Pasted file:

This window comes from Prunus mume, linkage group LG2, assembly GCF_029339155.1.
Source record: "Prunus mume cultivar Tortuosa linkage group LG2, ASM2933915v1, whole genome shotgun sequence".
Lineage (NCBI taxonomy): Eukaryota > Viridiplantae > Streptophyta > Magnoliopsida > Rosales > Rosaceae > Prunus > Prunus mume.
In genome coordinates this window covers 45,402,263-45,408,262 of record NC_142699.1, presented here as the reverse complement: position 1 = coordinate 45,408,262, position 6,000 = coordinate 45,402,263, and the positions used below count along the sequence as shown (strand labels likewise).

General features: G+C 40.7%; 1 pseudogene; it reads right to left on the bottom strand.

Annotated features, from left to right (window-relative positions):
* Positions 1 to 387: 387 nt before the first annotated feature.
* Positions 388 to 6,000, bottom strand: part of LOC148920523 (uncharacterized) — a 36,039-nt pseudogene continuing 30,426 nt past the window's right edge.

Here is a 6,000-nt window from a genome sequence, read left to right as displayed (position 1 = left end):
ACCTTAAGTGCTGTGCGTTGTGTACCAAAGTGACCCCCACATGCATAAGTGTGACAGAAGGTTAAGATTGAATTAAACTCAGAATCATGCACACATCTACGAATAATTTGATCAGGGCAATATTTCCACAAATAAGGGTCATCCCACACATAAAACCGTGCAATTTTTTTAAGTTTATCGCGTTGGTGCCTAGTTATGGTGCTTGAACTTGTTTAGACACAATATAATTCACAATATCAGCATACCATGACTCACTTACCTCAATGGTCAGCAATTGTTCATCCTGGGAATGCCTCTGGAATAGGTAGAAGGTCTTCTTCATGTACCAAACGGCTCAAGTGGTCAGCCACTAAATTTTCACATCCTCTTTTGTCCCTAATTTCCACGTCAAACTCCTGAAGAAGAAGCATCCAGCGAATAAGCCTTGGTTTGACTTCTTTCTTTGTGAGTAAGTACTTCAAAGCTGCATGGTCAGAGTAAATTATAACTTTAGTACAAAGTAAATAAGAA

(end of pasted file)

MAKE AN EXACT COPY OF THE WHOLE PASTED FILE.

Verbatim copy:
This window comes from Prunus mume, linkage group LG2, assembly GCF_029339155.1.
Source record: "Prunus mume cultivar Tortuosa linkage group LG2, ASM2933915v1, whole genome shotgun sequence".
Lineage (NCBI taxonomy): Eukaryota > Viridiplantae > Streptophyta > Magnoliopsida > Rosales > Rosaceae > Prunus > Prunus mume.
In genome coordinates this window covers 45,402,263-45,408,262 of record NC_142699.1, presented here as the reverse complement: position 1 = coordinate 45,408,262, position 6,000 = coordinate 45,402,263, and the positions used below count along the sequence as shown (strand labels likewise).

General features: G+C 40.7%; 1 pseudogene; it reads right to left on the bottom strand.

Annotated features, from left to right (window-relative positions):
* Positions 1 to 387: 387 nt before the first annotated feature.
* Positions 388 to 6,000, bottom strand: part of LOC148920523 (uncharacterized) — a 36,039-nt pseudogene continuing 30,426 nt past the window's right edge.

Here is a 6,000-nt window from a genome sequence, read left to right as displayed (position 1 = left end):
ACCTTAAGTGCTGTGCGTTGTGTACCAAAGTGACCCCCACATGCATAAGTGTGACAGAAGGTTAAGATTGAATTAAACTCAGAATCATGCACACATCTACGAATAATTTGATCAGGGCAATATTTCCACAAATAAGGGTCATCCCACACATAAAACCGTGCAATTTTTTTAAGTTTATCGCGTTGGTGCCTAGTTATGGTGCTTGAACTTGTTTAGACACAATATAATTCACAATATCAGCATACCATGACTCACTTACCTCAATGGTCAGCAATTGTTCATCCTGGGAATGCCTCTGGAATAGGTAGAAGGTCTTCTTCATGTACCAAACGGCTCAAGTGGTCAGCCACTAAATTTTCACATCCTCTTTTGTCCCTAATTTCCACGTCAAACTCCTGAAGAAGAAGCATCCAGCGAATAAGCCTTGGTTTGACTTCTTTCTTTGTGAGTAAGTACTTCAAAGCTGCATGGTCAGAGTAAATTATAACTTTAGTACAAAGTAAATAAGAA